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Tutorial delivered by Matthew Weier O'Phinney and Lorna Mitchell at TEK-X in Chicago, May 2010

Tutorial delivered by Matthew Weier O'Phinney and Lorna Mitchell at TEK-X in Chicago, May 2010

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    Best practices tekx Best practices tekx Presentation Transcript

    • Best Practices Matthew Weier O'Phinney Zend Framework Lorna Jane Mitchell Ibuildings @lornajane @weierophinney
    • The Plan
      • Source Control
      • Coding Standards
      • Design Patterns
      • Documentation
      • Testing
      • Quality and Continuous Integration
      • Deployment
    • Source Control
    • Source Control Features
      • Version history of all files
      • Collaboration tool
      • Authoritative version of a project
      • Integration point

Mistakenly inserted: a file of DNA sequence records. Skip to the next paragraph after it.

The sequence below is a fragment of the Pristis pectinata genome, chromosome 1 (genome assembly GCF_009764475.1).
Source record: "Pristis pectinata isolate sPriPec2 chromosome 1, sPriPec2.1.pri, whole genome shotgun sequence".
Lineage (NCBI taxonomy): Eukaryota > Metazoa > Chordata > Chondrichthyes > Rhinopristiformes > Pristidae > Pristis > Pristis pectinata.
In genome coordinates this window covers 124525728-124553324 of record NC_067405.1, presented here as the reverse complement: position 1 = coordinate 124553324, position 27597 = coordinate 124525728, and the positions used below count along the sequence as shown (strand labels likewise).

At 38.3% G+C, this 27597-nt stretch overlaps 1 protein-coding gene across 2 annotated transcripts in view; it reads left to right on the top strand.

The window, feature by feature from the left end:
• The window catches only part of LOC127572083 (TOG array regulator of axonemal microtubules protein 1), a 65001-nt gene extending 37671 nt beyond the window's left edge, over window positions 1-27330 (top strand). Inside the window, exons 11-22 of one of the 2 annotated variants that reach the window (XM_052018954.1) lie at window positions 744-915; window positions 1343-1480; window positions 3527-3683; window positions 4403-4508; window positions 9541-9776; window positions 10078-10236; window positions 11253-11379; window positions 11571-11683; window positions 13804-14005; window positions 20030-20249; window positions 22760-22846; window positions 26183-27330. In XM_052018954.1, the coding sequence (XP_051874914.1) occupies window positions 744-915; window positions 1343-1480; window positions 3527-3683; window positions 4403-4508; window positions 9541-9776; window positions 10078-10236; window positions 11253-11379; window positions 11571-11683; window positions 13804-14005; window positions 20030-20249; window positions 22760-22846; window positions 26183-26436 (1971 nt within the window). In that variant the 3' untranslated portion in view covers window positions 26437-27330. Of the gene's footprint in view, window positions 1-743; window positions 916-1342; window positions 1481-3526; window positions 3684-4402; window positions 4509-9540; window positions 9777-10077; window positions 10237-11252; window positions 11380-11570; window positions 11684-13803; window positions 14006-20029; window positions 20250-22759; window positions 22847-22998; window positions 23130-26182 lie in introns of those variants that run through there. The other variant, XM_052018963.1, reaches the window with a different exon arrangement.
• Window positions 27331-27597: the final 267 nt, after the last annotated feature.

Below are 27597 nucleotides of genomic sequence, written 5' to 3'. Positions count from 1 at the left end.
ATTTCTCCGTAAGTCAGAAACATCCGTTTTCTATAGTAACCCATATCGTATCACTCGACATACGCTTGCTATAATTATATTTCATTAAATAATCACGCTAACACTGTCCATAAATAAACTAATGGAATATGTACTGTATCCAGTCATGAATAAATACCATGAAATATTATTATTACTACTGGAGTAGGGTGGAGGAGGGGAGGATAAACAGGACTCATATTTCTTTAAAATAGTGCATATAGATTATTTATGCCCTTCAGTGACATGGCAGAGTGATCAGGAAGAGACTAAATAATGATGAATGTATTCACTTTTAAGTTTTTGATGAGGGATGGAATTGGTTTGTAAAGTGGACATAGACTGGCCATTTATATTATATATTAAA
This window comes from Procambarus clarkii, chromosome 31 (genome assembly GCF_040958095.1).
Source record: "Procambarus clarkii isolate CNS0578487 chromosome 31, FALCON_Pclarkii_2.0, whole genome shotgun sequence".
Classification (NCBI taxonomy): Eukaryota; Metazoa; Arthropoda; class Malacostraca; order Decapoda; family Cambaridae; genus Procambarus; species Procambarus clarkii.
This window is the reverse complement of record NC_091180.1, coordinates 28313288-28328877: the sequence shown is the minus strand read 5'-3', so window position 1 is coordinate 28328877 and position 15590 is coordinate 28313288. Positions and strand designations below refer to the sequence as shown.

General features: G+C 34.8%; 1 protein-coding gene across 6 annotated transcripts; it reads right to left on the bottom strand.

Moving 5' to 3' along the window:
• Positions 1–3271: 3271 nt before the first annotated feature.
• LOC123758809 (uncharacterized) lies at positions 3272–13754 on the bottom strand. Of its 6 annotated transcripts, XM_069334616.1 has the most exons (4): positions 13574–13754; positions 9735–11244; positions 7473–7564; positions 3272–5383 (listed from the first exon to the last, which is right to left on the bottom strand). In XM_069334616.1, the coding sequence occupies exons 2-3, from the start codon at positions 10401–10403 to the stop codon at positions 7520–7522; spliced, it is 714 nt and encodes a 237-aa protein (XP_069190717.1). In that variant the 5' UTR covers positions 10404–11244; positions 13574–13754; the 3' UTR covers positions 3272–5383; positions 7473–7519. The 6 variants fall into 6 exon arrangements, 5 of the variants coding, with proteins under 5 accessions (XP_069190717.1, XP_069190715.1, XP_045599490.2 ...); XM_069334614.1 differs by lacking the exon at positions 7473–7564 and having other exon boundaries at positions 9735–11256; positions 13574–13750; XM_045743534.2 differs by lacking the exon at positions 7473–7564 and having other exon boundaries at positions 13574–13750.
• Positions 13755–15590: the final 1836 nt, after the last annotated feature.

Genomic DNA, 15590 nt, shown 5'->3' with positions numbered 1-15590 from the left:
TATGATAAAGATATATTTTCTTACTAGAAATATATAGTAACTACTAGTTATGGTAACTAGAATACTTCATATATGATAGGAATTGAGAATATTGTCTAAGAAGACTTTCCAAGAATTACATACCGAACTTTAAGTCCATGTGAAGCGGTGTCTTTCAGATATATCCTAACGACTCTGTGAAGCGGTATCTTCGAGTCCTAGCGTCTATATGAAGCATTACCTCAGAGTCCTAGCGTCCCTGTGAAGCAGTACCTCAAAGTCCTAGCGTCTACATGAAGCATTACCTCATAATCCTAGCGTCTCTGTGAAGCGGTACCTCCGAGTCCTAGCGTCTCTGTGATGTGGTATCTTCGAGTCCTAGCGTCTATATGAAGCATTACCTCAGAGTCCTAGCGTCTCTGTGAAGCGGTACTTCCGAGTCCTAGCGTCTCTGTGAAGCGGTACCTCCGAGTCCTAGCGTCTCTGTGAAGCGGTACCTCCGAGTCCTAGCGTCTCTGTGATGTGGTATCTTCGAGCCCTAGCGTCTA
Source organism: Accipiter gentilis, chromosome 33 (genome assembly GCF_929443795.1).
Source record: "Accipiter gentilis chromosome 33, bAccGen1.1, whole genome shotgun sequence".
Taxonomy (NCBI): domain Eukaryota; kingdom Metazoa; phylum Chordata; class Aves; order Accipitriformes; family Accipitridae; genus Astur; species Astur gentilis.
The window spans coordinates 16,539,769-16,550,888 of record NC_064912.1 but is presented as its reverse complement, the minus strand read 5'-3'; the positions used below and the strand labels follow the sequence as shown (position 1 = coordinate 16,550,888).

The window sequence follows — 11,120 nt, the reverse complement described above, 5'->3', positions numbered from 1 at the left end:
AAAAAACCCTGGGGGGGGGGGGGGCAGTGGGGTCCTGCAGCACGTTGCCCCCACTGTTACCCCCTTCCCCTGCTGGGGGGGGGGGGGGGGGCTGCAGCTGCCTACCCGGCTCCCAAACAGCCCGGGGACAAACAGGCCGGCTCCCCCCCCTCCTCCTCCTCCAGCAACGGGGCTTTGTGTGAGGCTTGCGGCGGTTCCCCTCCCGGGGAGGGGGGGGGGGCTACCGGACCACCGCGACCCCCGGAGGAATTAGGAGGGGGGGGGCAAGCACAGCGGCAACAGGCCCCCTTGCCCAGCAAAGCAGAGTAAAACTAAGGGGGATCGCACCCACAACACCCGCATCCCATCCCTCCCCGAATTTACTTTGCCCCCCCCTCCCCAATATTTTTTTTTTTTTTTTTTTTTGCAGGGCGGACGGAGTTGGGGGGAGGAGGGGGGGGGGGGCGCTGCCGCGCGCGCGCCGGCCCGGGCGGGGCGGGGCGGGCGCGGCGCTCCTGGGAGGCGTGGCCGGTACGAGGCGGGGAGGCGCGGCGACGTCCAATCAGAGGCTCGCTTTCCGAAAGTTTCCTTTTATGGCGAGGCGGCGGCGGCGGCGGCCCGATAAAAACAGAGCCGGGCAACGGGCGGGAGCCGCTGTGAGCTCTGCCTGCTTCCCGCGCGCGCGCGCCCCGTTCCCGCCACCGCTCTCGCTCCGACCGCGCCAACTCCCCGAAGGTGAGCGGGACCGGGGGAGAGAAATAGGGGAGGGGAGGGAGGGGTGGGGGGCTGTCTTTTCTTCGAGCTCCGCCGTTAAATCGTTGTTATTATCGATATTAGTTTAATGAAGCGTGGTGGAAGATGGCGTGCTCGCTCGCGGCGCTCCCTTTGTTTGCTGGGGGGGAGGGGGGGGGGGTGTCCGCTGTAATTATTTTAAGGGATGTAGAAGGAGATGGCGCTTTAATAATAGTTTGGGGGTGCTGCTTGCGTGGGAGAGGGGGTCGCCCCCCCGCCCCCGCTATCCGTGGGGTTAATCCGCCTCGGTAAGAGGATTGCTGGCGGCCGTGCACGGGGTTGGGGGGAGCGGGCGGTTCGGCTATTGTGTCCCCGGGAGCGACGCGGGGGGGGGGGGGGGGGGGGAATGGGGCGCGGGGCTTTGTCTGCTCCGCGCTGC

• Using Source Control
      • Create a repository, add project
      • Check out project
      • Make changes
      • Update to get other changes
      • Commit changes to repo
    • svn log ------------------------------------------------------------------------ r3 | lornajane | 2010-04-25 10:32:09 +0100 (Sun, 25 Apr 2010) | 1 line adding documentation notes ------------------------------------------------------------------------ r2 | lornajane | 2010-04-22 09:07:56 +0100 (Thu, 22 Apr 2010) | 1 line outlining source control and design patterns sections ------------------------------------------------------------------------ r1 | weierophinney | 2010-03-30 17:37:27 +0100 (Tue, 30 Mar 2010) | 1 line Added readme with outline ------------------------------------------------------------------------